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Last Updated

24 Mar 2003

Source: New York Times, March 24, 2003


Lab Technicians Eagerly Await Work


NORTHERN KUWAIT, March 23 Nothing distinguishes the complex of trailers parked at the edge of the desert encampment here south of the Iraqi border. Only the sign on the door barring "unauthorized" visitors belies the spirit of the welcome mat below. But the vehicles and their occupants, which are off-limits even to most soldiers here, are at the core of the Bush administration's effort to disarm Saddam Hussein of biological, chemical and other weapons of mass destruction.

Commanded and supported by the 75th Field Artillery Brigade from Fort Sill, Okla., the 21 men and women in charge of those trailers are members of an elite Defense Intelligence Agency group called the Chemical Biological Intelligence Support Team. Its mission here is to help find and survey suspected Iraqi weapons-related sites, collect samples of suspicious materials and analyze them in the mobile labs they assembled here 10 days ago. The samples are intended to prove to the court of world opinion, and before a court of law, if necessary, that Saddam Hussein, as President Bush alleges, has been hiding unconventional weapons.

Members of the unit prepared Saturday to make their first foray into southern Iraq to verify what initial reports indicated were envelopes of anthrax and documents for disseminating it that were found in the knapsack of an Iraqi prisoner of war in the city of Umm Qasr. But the deployment was canceled after an initial report from a site survey team was determined to be inaccurate.

The labs and their technicians have been preparing for days to analyze the samples they are certain will come. In the meantime, the scientists and unconventional weapons experts in the labs have been training and sampling the environment for traces of chemical or biological agents. This quality control testing, which also protects soldiers camped nearby, provides baseline information about the area.

"The military is getting double benefit from us," said a team group leader who showed the labs to a reporter and spoke on condition that he not be identified.

The labs are marvels of modern technology and Navy engineering. The biological trailer is equipped to handle lethal germ weapons that cause diseases like anthrax, plague and tularemia. The lab can also do DNA fingerprinting to identify the pathogen for key biological weapons.

An array of sophisticated machinery has been packed inside a relatively small trailer. One of the biologists who helped design the lab said it could produce an assessment of an agent within hours with a 90 percent level of confidence. After an initial analysis is completed here, the samples are to be taken in air-tight containers to the United States for further study and a final assessment.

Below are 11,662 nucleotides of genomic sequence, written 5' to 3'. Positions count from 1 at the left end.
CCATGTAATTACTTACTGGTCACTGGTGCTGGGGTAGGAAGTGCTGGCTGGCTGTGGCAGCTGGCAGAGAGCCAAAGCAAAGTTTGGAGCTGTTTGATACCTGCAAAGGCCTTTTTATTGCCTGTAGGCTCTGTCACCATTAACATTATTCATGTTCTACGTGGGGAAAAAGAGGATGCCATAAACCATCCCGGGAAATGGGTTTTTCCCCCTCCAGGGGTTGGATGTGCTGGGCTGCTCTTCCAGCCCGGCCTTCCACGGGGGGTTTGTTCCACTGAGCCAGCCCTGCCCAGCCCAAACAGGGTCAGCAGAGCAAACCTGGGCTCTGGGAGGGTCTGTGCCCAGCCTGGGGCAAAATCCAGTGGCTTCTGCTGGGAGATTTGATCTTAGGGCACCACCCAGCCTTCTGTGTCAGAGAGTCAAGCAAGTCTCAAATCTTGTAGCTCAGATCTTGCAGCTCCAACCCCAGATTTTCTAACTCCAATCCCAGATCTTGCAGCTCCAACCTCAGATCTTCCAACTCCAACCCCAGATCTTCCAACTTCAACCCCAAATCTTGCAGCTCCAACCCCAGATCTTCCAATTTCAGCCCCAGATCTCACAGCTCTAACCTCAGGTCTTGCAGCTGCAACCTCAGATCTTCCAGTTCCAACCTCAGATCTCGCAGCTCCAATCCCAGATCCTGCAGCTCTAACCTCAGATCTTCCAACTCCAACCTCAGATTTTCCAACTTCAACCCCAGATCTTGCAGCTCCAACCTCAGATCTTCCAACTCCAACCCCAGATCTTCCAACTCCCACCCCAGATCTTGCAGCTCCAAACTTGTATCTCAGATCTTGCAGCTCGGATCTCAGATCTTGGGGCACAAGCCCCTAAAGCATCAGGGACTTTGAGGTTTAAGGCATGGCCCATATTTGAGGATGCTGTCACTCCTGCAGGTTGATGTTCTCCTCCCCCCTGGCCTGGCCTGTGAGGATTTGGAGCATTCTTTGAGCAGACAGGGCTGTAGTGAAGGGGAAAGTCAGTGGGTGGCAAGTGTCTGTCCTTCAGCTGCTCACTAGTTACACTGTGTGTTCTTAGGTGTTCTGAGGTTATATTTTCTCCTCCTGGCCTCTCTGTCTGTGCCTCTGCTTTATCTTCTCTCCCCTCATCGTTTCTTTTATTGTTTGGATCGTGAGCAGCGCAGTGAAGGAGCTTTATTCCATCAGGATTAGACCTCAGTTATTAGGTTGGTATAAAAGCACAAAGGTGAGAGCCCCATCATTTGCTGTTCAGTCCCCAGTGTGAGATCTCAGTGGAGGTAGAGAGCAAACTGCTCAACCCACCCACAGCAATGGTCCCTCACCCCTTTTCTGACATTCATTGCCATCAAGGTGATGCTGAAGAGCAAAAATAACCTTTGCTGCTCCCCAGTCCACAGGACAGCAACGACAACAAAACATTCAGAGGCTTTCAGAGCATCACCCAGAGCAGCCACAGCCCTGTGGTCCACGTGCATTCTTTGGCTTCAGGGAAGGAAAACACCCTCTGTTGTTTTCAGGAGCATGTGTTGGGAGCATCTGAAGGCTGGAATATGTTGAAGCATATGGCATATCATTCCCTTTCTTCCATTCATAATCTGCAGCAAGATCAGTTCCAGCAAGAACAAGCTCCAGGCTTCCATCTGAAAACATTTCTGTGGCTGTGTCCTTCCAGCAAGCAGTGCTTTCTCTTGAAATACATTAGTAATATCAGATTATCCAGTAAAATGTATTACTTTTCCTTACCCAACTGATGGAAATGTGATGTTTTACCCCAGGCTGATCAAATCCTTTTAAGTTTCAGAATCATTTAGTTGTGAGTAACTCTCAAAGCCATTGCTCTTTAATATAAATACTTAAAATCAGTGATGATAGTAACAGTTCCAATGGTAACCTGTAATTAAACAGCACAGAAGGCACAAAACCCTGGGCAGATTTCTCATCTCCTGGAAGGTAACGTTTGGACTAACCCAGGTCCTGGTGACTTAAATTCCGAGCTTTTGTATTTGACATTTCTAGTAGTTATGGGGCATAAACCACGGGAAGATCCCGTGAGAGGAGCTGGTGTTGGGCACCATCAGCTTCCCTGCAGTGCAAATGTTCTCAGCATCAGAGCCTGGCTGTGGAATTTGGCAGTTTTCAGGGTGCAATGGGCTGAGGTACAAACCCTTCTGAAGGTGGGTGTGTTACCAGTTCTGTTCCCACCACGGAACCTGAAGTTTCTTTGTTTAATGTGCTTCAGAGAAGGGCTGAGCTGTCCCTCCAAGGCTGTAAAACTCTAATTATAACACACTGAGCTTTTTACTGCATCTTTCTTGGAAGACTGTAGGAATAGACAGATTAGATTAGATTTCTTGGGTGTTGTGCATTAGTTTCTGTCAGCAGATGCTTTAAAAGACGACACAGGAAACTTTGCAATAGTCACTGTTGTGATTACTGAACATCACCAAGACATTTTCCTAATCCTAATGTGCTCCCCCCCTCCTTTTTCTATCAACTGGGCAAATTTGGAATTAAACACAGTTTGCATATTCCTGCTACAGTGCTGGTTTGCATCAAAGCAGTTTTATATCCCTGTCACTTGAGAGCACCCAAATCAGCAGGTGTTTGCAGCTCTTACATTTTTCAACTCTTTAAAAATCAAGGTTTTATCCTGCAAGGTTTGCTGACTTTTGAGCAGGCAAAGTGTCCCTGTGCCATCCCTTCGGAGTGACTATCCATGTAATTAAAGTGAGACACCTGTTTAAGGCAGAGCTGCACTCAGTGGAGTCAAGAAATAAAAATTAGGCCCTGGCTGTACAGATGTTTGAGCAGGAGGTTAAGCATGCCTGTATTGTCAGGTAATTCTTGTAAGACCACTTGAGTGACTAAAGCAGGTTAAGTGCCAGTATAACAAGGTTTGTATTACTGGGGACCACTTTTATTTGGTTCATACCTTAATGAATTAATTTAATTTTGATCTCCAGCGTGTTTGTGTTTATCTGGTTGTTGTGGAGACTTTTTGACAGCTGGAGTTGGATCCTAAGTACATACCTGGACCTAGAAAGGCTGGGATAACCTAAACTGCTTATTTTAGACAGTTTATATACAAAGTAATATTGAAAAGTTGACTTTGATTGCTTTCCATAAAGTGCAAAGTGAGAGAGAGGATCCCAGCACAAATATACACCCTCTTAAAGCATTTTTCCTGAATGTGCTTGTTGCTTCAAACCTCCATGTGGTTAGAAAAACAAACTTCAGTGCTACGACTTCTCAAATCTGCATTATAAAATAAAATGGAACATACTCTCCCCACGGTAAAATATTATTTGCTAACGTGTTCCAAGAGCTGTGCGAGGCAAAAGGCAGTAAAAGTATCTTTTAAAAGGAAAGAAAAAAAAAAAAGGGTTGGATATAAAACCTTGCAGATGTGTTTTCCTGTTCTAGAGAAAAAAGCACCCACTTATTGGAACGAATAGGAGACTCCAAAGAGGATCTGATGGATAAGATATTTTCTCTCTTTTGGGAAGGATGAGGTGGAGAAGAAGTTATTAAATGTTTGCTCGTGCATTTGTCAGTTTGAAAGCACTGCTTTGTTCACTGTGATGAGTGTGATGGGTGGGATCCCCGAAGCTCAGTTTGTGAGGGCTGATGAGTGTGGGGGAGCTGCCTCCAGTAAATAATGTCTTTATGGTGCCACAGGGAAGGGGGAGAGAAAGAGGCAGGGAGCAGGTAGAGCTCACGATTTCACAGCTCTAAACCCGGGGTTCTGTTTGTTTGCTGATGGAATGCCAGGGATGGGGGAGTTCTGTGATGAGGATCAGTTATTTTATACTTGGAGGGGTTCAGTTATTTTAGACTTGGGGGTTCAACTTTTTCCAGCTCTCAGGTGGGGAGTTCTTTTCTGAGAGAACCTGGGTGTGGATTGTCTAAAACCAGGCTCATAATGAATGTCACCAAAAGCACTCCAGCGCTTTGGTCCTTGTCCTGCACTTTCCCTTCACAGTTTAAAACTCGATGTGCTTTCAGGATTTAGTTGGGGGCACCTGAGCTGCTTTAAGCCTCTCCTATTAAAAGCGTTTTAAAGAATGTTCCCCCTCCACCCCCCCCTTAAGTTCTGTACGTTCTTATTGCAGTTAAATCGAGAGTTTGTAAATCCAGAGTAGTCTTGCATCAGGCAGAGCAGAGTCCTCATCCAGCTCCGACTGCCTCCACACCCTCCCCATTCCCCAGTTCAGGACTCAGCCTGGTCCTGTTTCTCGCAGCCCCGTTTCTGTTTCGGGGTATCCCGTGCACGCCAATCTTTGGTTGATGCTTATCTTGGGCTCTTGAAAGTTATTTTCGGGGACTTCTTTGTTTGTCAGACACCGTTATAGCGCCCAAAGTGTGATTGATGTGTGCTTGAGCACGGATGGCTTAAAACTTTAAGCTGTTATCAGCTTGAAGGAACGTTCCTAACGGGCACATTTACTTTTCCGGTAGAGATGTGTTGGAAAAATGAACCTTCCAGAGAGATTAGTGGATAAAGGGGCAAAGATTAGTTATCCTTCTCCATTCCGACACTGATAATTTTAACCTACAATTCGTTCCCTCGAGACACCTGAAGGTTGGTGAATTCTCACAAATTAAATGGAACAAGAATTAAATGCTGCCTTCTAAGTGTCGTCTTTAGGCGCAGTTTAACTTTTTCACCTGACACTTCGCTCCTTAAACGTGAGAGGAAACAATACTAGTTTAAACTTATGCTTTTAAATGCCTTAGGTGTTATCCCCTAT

The chemical lab, like its germ counterpart, has a small steel air-lock door through which samples are passed and the surrounding material decontaminated. The chemical lab, run by another veteran of the bio-defense program who works at the military lab at the Aberdeen Proving Ground in Edgewood, Md., has a pressurized glove box through which the scientists can handle the most dangerous chemical agents and a gas chromatograph and mass spectrometer, which separates and characterizes particles by molecular weight.

A major challenge is to keep agents clean and cool. That requires reliable power no easy challenge in a harsh desert where overburdened generators often break down. Two backup generators weighing 600 pounds each have been shipped to this remote location.

As important as the equipment itself is the decision to design the labs and the process for collecting samples to forensic standards that will pass muster in a court of law. Those who collect the samples have been trained to record where and how samples have been collected, when they are received at the lab, that gloves have been changed so as not to contaminate the samples, and that other steps have been taken to document a "chain of custody," or what has happened to the samples in government hands.

The lack of such documentation led many scientists to challenge the government's assertion in the late 1970's and early 1980's that the Soviet Union had dropped unknown toxic weapons in Southeast Asia and on Afghans. The prevailing view today is that the illnesses identified were caused by bee feces, a theory that many military experts have never accepted.

The labs made their debut in Afghanistan after Sept. 11, when several members of the expert team here hunted for evidence that Al Qaeda and the Taliban had been experimenting with unconventional weapons. The lab in Afghanistan was smaller and less sophisticated.

Other lessons were learned from the hunt in Afghanistan, experts and military officers said. Among the most important was that someone needs to be in charge of such a mission. In Afghanistan, several government agencies involved in the search vied for resources, control of the mission and glory. That led military planners for Iraq to include weapons experts from several agencies in a military unit and assign a single commander the responsibility of integrating all the different agencies to accomplish the mission. Col. Richard R. McPhee, 47, a veteran of several wars and military engagements, was drafted and made the head of the new 75th Exploitation Task Force.

The support team was conceived by the Defense Intelligence Agency in the late 1990's and approved by the Pentagon in May 2001. Last year, George J. Tenet, the director of central intelligence, paid a rare public tribute to the group in awarding it a commendation for its contribution to the campaign against terrorism in Afghanistan.

"Doing this mission at all is challenging," one team member said. "Doing it in such a lousy environment and in combat is something else again."